Doctor says he thinks James Holmes knew he was doing something wrong when he killed 12 people
Defense asks for mistrial but judge dismisses request
Holmes and William Reid talked for 22 hours in 2014, two years after the killings
In an initial meeting with a psychiatrist two years after killing 12 people at a Colorado movie theater, James Holmes told the doctor he sometimes had tears and regrets over the shooting.
The interview between Holmes and Dr. William Howard Reid, recorded on video in late July 2014, was played to the jury in Holmes’ murder trial on Wednesday.
It is part of 22 hours of sessions the two had after the Mental Health Institute of Pueblo selected Reid to question Holmes and evaluate his psychiatric state.
During that first discussion the doctor asked about Holmes’ family. Holmes said he and his parents had an emotional meeting when they came to visit him.
Holmes said he was told his mother broke down when she was leaving but he didn’t cry.
“Do you ever get tears in your eye?” Reid asks in the video.
“Um, yeah, sometimes,” Holmes replies.
“What brings tears to your eyes sometimes?” Reid asks.
“Just regrets,” Holmes says.
“Can you tell me a little more?” the doctor asks.
“Usually it’s before I go to sleep,” Holmes says.
“Uh, about the shooting,” Holmes says.
Reid says they’ll talk about the night of the shooting at another time and asks Holmes more questions about his personal life.
Reid tells the jury he had nine sessions with Holmes that each lasted 1½ hours to 3 hours. The interviews do not indicate Holmes’ mental state around the time of the shooting, he said.
Reid was one of two psychiatrists to examine Holmes after he pleaded not guilty by reason of insanity. He was chosen by the hospital where Holmes was taken after his plea, not by the prosecution or defense.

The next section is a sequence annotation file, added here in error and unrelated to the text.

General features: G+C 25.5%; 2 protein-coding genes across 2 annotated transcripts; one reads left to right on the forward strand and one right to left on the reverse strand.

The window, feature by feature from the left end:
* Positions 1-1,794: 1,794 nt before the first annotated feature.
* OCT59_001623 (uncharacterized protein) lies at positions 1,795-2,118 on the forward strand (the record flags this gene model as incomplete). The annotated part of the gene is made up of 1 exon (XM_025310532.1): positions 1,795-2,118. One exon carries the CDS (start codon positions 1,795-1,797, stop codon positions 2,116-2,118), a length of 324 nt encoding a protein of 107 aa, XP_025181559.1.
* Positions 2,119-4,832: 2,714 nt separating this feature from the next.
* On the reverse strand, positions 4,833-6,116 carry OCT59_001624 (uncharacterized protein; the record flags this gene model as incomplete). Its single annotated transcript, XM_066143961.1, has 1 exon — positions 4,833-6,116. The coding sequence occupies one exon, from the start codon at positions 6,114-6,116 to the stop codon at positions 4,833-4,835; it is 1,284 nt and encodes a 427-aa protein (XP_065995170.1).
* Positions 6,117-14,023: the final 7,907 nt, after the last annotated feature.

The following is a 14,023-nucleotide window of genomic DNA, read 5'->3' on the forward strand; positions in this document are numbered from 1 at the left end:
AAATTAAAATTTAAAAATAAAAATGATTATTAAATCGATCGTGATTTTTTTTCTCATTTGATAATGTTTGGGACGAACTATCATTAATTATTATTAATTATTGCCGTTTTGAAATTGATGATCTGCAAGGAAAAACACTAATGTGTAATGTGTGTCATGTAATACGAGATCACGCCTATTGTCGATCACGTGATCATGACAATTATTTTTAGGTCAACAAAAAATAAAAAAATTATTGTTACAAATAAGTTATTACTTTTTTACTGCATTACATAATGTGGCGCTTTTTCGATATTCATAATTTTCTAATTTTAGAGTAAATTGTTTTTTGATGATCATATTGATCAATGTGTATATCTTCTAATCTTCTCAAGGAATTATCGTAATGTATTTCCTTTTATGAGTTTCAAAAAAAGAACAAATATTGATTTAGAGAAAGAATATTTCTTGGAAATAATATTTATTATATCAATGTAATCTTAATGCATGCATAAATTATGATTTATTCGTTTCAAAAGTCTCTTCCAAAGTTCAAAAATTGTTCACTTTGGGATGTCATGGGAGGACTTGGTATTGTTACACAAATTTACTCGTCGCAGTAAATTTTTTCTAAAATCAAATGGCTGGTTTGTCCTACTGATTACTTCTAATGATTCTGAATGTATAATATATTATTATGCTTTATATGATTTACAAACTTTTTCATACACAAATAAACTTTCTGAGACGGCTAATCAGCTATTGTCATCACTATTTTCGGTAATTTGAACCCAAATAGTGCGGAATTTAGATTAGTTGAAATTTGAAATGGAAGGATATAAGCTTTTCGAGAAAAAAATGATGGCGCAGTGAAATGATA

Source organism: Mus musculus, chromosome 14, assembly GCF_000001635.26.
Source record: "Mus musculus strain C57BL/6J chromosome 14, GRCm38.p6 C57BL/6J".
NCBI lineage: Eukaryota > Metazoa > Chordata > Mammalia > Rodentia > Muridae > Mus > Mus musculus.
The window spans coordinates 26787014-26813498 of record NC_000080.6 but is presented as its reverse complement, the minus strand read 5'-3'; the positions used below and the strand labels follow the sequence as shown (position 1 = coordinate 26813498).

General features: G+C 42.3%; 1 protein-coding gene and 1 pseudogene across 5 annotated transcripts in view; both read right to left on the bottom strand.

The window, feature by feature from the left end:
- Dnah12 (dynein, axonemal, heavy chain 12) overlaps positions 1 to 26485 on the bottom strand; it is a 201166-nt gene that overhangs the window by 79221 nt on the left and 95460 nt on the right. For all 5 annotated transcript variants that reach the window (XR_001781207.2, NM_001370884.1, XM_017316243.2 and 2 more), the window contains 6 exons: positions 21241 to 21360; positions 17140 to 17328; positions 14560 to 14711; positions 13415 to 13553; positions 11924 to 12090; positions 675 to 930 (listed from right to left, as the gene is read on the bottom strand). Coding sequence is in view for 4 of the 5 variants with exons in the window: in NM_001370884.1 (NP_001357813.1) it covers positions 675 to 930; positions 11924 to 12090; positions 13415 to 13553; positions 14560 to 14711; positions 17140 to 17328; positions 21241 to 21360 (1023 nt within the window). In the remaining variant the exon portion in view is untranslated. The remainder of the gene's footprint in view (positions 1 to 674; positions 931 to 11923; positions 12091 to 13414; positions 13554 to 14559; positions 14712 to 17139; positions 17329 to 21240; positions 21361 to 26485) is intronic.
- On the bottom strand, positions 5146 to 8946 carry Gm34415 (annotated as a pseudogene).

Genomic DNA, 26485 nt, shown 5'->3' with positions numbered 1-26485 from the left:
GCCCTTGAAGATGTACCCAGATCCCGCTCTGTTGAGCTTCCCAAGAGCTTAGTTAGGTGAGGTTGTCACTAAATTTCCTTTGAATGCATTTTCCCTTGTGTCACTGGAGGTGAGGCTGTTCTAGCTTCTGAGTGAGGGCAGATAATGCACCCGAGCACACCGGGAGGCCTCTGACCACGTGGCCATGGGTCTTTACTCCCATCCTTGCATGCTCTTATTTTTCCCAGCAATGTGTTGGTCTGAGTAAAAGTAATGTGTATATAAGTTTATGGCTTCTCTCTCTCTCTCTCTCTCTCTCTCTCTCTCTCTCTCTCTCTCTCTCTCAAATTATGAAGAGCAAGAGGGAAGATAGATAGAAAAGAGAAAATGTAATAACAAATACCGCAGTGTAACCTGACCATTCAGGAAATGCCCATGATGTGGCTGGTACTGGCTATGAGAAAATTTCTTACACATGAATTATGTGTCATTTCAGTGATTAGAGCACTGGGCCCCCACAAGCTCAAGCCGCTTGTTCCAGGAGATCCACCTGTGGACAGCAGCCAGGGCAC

Doctor: Holmes was legally sane on July 20
Earlier, when Reid was being questioned by District Attorney George Brauchler, he said Holmes was mentally ill, but on July 20, 2012, he was legally sane when he took the lives of a dozen people and wounded scores more.
“My opinion is that he did not – is that, whatever he suffered from – it did not prevent him from forming the intent and knowing what he was doing and the consequences of what he was doing,” Reid said.
It was a head-turning moment because Brauchler hadn’t asked the psychiatrist specifically about his opinion of Holmes’ sanity but was questioning him about Colorado standards for forming an opinion on a defendant’s mental state.
Defense attorney Daniel King asked to approach the bench and requested a mistrial, because he believed the wrong standard was being applied. He also asked for Reid’s comment to be stricken from the record.
Judge Carlos Samour denied his request but after lunch reviewed the law with the jury.
Brauchler began the second part of his questioning by asking the doctor whether Holmes could recognize his actions were wrong on the day prior and on the night of the shootings. This time Reid answered succinctly.
Asked if Holmes met the criteria for mental illness, Reid said, “Yes.”
Asked if Holmes had the capacity on that night to know right from wrong, Reid said, “Yes.”
Asked if Holmes, had the capacity to act after deliberating, Reid said, “Yes, it is.”
Then Brauchler, who has to prove to the jury that Holmes was legally sane during the two days in question, asked if Holmes met the definition of legal sanity. Reid again answered simply, “Yes.”
Because the doctor’s testimony and showing the video is expected to take several days, it will be next week before the defense can cross-examine him.
Holmes, 27, a former doctoral student in neuroscience, is standing trial on charges of capital murder and other offenses. He is accused of killing 12 people and injuring 70 more. He faces 165 counts. Holmes has pleaded not guilty by reason of insanity. Prosecutors have said they will seek the death penalty.
Holmes admits to the shootings but has said he was suffering “a psychotic episode” at the time.